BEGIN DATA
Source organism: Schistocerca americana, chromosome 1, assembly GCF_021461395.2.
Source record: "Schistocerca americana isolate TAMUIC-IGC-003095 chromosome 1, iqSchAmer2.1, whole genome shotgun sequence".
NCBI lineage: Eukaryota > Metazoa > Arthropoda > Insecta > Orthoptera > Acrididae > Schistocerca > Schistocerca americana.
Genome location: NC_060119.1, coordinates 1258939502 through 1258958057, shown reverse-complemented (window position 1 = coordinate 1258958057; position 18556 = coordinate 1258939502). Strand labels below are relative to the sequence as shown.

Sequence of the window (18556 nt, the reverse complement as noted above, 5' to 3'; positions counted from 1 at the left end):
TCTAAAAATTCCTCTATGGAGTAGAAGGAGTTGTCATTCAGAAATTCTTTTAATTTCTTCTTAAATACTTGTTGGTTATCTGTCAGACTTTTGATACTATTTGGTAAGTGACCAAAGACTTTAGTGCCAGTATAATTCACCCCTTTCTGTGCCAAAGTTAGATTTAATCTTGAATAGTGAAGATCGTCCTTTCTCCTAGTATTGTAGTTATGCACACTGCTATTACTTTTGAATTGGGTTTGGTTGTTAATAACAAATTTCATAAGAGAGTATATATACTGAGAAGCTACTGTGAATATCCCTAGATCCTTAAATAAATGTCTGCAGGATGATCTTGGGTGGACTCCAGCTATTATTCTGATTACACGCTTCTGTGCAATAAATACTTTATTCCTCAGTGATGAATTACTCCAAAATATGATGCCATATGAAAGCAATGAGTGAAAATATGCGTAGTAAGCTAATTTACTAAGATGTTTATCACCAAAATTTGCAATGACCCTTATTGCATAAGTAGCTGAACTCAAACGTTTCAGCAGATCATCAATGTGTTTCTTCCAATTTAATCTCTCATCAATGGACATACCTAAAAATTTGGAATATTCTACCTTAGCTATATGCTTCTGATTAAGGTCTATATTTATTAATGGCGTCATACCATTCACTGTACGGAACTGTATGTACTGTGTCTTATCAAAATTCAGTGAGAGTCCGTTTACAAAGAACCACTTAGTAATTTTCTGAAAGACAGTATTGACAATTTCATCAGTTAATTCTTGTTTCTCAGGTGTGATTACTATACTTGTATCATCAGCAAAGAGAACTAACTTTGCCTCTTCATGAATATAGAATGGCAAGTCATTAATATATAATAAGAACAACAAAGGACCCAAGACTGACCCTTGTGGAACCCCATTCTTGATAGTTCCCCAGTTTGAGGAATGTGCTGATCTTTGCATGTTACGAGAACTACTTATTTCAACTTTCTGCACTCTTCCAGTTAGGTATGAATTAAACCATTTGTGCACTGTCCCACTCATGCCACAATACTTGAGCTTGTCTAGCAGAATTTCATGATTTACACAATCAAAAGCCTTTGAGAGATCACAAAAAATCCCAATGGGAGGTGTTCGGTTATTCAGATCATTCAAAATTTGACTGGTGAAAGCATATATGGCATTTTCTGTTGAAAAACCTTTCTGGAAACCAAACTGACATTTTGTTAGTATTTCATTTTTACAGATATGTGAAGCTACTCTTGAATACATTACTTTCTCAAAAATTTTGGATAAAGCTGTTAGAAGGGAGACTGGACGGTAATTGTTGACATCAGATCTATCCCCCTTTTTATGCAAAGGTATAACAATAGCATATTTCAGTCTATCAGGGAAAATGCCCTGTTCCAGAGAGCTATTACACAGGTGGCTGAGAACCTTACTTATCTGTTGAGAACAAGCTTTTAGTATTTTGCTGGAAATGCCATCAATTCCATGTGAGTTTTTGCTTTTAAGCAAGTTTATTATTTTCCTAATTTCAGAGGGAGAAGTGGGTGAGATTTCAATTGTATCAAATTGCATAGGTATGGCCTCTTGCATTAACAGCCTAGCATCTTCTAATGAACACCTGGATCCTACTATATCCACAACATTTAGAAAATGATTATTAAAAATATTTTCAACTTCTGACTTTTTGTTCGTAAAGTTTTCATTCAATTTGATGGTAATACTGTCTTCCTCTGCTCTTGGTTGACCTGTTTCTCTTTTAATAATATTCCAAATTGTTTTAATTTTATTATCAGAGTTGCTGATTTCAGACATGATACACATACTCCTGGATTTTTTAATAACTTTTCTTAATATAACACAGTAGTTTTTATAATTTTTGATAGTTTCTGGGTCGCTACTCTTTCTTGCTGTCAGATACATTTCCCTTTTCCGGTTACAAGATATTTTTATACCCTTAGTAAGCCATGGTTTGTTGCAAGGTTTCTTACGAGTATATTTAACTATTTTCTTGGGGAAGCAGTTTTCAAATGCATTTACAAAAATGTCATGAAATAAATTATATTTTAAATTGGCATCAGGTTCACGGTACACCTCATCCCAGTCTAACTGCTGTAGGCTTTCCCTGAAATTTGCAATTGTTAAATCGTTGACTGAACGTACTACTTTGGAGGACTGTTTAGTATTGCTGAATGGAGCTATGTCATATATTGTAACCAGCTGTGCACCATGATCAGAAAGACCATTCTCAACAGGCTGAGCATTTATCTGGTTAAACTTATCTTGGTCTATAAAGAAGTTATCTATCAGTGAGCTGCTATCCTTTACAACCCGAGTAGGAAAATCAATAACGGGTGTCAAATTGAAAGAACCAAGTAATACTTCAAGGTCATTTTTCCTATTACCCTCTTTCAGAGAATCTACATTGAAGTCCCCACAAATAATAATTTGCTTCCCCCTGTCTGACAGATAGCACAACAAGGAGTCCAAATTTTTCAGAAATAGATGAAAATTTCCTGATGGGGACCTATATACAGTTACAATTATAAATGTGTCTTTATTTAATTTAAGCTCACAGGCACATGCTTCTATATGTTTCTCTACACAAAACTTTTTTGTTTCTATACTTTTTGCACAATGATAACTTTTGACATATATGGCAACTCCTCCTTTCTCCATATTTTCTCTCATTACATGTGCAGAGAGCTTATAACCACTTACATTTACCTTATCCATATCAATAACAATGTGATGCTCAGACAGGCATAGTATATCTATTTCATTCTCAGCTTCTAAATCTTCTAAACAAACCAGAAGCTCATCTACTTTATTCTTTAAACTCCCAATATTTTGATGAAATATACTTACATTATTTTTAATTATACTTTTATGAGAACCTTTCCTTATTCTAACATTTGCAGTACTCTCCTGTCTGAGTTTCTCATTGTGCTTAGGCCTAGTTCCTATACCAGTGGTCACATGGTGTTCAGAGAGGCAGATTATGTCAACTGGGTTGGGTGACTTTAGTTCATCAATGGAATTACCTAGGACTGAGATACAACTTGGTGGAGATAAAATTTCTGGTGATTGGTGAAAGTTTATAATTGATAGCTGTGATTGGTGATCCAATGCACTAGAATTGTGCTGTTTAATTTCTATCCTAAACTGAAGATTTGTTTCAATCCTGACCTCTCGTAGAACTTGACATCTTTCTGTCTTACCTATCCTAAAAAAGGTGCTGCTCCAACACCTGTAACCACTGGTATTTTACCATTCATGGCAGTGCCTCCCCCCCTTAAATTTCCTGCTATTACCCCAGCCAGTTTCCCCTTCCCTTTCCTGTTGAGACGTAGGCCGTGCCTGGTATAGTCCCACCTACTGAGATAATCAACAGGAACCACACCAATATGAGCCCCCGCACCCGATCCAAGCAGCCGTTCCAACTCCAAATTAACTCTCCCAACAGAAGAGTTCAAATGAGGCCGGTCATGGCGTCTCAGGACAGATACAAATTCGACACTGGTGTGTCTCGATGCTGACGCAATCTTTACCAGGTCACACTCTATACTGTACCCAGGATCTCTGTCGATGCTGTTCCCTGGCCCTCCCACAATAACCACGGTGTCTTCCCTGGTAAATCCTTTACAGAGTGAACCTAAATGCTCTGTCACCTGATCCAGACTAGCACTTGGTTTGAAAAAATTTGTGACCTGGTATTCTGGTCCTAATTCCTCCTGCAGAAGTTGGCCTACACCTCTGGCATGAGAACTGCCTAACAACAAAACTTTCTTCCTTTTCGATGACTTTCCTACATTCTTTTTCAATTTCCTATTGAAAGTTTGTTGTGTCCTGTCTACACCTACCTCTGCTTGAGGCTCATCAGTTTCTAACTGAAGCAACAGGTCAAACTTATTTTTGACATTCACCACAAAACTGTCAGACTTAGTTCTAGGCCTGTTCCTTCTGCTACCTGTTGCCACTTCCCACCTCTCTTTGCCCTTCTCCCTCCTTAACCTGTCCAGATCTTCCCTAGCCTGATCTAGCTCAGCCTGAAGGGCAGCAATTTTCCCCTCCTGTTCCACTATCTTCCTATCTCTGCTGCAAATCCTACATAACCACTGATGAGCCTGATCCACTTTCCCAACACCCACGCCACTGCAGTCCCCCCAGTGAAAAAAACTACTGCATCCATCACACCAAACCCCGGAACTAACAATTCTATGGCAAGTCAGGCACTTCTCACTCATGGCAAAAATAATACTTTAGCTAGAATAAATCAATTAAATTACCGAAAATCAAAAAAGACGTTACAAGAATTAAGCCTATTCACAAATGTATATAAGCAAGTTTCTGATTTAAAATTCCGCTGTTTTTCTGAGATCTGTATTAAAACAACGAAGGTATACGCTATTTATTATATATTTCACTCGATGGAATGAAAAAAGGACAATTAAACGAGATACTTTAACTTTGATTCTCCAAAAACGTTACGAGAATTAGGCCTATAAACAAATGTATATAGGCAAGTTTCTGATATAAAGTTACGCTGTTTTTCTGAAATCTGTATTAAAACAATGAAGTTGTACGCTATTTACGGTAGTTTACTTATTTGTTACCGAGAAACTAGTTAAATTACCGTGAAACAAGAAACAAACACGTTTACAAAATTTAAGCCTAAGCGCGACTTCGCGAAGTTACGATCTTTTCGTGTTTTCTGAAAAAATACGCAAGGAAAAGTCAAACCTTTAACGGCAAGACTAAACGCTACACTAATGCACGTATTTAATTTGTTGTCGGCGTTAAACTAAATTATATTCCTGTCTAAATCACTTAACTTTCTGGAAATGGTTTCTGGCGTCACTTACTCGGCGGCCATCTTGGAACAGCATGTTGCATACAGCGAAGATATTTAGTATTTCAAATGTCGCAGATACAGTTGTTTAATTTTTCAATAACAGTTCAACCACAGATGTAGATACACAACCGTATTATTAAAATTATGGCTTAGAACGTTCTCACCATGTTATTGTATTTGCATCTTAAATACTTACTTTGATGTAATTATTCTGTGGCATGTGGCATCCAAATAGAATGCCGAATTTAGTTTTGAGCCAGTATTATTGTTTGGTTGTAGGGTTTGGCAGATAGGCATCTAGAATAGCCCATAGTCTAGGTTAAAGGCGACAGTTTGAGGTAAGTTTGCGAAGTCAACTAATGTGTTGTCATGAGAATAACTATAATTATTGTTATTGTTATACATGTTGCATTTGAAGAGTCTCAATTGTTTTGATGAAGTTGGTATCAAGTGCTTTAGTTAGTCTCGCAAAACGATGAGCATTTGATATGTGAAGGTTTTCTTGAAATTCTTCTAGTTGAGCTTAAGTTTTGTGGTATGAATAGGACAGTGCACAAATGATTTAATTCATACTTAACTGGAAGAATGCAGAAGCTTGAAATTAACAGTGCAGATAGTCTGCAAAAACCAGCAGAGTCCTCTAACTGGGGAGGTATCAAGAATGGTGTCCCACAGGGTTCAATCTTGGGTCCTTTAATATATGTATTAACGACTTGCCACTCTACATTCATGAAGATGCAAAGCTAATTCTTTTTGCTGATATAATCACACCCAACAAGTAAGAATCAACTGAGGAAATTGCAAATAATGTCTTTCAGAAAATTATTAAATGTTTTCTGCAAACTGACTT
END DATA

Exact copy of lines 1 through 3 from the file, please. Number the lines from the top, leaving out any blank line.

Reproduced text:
Source organism: Schistocerca americana, chromosome 1, assembly GCF_021461395.2.
Source record: "Schistocerca americana isolate TAMUIC-IGC-003095 chromosome 1, iqSchAmer2.1, whole genome shotgun sequence".
NCBI lineage: Eukaryota > Metazoa > Arthropoda > Insecta > Orthoptera > Acrididae > Schistocerca > Schistocerca americana.